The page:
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Appeals court declines to rule on whether California medical marijuana laws bar cities from outlawing dispensaries

August 18, 2010 |  5:10 pm

A state appeals court declined Wednesday to decide whether California’s medical marijuana laws prevent cities and counties from outlawing dispensaries, sending a closely watched dispute over Anaheim’s 3-year-old ban back to the lower court for more hearings.

Cities and dispensaries had been anxiously anticipating a major decision because the 4th District Court of Appeal in Santa Ana had asked both sides for additional information and took an unusually long time to reach a decision, a year rather than the typical three months.

“Having taken as long as they did to decide the case, I was hoping we’d get a more definitive result,” said Joe Elford, chief counsel for Americans for Safe Access, an advocacy group. “The good news about the case is that the court does reinstate the lawsuit.”

Qualified Patients Assn., a dispensary run by Lance Mowdy, sued Anaheim in 2007 to overturn the city’s ordinance making it a misdemeanor to operate a dispensary in the city.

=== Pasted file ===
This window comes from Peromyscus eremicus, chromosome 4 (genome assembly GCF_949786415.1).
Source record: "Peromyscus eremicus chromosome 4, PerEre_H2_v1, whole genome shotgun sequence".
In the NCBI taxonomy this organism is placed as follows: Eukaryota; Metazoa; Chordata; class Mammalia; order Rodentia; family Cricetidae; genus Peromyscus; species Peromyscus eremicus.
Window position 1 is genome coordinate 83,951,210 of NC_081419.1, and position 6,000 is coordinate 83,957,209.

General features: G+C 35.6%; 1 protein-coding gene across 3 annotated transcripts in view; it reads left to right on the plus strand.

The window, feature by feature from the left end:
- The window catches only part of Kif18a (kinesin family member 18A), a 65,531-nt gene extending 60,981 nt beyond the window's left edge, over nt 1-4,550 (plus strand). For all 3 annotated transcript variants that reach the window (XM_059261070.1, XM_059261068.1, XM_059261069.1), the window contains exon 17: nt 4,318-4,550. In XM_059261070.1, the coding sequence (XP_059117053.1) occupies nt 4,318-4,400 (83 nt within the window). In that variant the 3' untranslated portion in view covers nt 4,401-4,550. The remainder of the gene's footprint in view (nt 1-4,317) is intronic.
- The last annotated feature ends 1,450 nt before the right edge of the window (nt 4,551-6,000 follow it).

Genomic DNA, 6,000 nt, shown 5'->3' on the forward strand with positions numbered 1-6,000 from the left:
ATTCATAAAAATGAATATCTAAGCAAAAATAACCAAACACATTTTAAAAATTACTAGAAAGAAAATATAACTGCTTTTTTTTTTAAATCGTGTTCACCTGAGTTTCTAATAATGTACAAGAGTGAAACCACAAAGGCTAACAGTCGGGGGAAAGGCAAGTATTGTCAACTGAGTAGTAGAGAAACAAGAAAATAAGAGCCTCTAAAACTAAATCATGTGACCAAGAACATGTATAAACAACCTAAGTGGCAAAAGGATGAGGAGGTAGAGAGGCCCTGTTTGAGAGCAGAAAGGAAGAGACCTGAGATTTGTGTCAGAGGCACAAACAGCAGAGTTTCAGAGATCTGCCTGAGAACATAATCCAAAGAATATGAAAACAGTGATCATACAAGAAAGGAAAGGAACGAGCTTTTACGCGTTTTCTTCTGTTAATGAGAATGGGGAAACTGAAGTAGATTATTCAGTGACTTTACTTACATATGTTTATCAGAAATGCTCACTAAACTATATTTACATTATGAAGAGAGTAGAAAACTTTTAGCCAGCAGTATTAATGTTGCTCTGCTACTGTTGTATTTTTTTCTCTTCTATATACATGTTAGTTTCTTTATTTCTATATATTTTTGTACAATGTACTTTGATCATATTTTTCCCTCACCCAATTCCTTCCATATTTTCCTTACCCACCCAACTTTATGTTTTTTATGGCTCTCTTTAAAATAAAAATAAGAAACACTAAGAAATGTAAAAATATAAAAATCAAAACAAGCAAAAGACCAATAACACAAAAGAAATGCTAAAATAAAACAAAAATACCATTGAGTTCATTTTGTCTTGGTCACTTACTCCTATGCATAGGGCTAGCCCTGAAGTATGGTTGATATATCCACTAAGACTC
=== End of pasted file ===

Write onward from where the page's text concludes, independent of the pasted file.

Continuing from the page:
In its decision, the appeals court did reject Anaheim’s contention that the federal Controlled Substances Act preempted the state’s medical marijuana laws, making dispensaries illegal. Orange County Superior Court Judge David R. Chaffee had agreed with the city on that issue. Several previous court decisions have reached the same conclusion.

“As much as we want to put that argument out of its misery, we just can’t shake it,” Elford said.

In their decision, the three appellate judges said the issue of whether the state’s 1996 medical marijuana initiative and a 2003 state law preempt local bans “is by no means clear-cut or easily resolved on first impressions.” They acknowledge they were “anxious” to decide “this important and interesting question of state preemption,” but concluded that they had “precious few facts.”

Far more cities and counties prohibit dispensaries than allow them. According to Americans for Safe Access, 133 cities have banned dispensaries and 99 have moratoriums, while nine counties have banned them and 15 have moratoriums. Only 38 cities and nine counties allow dispensaries. Many cities also say their zoning ordinances prohibit dispensaries.

Los Angeles and Long Beach, the largest cities in L.A. County, allow dispensaries, but many others have acted to keep dispensaries out, including Glendale and Santa Clarita, the next-largest cities. Los Angeles County last month took the first step toward adopting a ban.

--- John Hoeffel